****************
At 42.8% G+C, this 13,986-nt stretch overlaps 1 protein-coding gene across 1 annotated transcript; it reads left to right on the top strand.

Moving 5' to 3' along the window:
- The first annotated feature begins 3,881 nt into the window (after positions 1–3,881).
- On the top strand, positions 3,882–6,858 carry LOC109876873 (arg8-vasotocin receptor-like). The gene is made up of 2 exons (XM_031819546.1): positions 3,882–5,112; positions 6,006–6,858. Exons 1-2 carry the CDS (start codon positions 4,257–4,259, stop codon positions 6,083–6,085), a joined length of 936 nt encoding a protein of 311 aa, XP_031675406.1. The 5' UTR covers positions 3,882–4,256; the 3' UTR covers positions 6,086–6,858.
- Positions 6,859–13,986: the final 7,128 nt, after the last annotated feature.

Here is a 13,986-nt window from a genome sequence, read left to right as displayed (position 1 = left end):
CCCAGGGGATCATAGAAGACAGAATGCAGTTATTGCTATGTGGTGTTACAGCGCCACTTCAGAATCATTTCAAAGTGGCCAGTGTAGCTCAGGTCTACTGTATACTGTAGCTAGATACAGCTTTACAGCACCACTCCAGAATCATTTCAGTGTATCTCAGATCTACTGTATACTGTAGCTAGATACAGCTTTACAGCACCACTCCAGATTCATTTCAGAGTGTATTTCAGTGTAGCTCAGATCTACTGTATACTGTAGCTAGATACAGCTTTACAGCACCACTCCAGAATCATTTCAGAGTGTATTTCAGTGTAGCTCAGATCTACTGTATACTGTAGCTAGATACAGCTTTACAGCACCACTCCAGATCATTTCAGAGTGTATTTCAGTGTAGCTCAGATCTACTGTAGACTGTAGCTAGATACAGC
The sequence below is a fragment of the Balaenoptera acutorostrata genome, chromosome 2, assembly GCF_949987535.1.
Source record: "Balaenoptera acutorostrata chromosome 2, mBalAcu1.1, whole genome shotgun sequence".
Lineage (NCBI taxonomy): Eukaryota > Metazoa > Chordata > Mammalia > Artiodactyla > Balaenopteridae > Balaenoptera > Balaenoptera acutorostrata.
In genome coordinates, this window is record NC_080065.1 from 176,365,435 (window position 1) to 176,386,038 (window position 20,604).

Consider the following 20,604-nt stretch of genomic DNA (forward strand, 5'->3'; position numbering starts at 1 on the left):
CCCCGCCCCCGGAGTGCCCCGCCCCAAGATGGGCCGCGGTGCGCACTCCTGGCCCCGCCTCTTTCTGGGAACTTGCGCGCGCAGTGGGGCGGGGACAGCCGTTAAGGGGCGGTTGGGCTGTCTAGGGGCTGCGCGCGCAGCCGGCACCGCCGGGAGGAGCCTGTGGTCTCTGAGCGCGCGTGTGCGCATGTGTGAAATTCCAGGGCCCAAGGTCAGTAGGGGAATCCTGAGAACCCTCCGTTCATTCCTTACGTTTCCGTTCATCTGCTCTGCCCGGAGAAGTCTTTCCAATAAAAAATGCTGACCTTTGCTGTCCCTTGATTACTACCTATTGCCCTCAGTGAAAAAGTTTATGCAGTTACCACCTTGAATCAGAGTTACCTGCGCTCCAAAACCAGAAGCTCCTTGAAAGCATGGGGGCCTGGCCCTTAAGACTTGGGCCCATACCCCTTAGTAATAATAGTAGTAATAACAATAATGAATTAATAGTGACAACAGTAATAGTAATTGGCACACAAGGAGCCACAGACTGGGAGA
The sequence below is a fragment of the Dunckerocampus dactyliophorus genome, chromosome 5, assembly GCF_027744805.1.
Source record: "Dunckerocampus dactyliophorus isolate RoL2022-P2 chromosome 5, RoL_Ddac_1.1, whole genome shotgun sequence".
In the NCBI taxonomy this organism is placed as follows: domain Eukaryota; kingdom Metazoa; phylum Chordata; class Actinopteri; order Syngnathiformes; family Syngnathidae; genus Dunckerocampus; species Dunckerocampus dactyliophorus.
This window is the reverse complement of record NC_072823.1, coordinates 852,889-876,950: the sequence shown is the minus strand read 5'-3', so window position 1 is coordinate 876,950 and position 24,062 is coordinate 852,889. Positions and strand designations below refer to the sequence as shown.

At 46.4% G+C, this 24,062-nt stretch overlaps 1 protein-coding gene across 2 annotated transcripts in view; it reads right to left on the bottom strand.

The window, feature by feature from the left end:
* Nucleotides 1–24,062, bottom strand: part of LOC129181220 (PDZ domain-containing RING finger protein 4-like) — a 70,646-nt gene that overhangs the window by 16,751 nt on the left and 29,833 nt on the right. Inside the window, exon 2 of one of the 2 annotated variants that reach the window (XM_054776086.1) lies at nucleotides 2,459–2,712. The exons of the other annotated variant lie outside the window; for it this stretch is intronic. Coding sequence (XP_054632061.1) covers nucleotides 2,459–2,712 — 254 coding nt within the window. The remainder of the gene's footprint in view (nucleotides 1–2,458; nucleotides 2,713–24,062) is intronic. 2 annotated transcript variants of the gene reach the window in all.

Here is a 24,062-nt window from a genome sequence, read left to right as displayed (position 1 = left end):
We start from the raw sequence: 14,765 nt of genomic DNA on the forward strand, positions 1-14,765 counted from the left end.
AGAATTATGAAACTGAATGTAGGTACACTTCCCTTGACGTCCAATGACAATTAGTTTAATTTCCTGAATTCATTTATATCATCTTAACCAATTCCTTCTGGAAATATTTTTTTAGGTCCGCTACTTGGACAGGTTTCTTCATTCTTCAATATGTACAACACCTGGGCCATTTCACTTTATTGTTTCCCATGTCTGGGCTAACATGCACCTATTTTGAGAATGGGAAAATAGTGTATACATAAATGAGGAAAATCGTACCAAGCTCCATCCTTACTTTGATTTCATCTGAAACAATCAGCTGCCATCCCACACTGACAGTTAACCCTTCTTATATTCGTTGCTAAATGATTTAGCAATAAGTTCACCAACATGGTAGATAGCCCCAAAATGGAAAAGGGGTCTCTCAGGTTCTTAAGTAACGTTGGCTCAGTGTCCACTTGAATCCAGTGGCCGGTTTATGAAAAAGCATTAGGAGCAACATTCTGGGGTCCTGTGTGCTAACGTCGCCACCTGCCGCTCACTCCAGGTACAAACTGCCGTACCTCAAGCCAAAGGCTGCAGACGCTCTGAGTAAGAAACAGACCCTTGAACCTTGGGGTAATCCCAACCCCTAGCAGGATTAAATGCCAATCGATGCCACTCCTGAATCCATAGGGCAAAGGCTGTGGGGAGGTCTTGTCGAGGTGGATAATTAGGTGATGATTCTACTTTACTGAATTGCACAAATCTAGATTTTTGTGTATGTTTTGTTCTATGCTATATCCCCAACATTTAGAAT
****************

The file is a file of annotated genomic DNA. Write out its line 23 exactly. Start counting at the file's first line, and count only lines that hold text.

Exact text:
AGAATTATGAAACTGAATGTAGGTACACTTCCCTTGACGTCCAATGACAATTAGTTTAATTTCCTGAATTCATTTATATCATCTTAACCAATTCCTTCTGGAAATATTTTTTTAGGTCCGCTACTTGGACAGGTTTCTTCATTCTTCAATATGTACAACACCTGGGCCATTTCACTTTATTGTTTCCCATGTCTGGGCTAACATGCACCTATTTTGAGAATGGGAAAATAGTGTATACATAAATGAGGAAAATCGTACCAAGCTCCATCCTTACTTTGATTTCATCTGAAACAATCAGCTGCCATCCCACACTGACAGTTAACCCTTCTTATATTCGTTGCTAAATGATTTAGCAATAAGTTCACCAACATGGTAGATAGCCCCAAAATGGAAAAGGGGTCTCTCAGGTTCTTAAGTAACGTTGGCTCAGTGTCCACTTGAATCCAGTGGCCGGTTTATGAAAAAGCATTAGGAGCAACATTCTGGGGTCCTGTGTGCTAACGTCGCCACCTGCCGCTCACTCCAGGTACAAACTGCCGTACCTCAAGCCAAAGGCTGCAGACGCTCTGAGTAAGAAACAGACCCTTGAACCTTGGGGTAATCCCAACCCCTAGCAGGATTAAATGCCAATCGATGCCACTCCTGAATCCATAGGGCAAAGGCTGTGGGGAGGTCTTGTCGAGGTGGATAATTAGGTGATGATTCTACTTTACTGAATTGCACAAATCTAGATTTTTGTGTATGTTTTGTTCTATGCTATATCCCCAACATTTAGAAT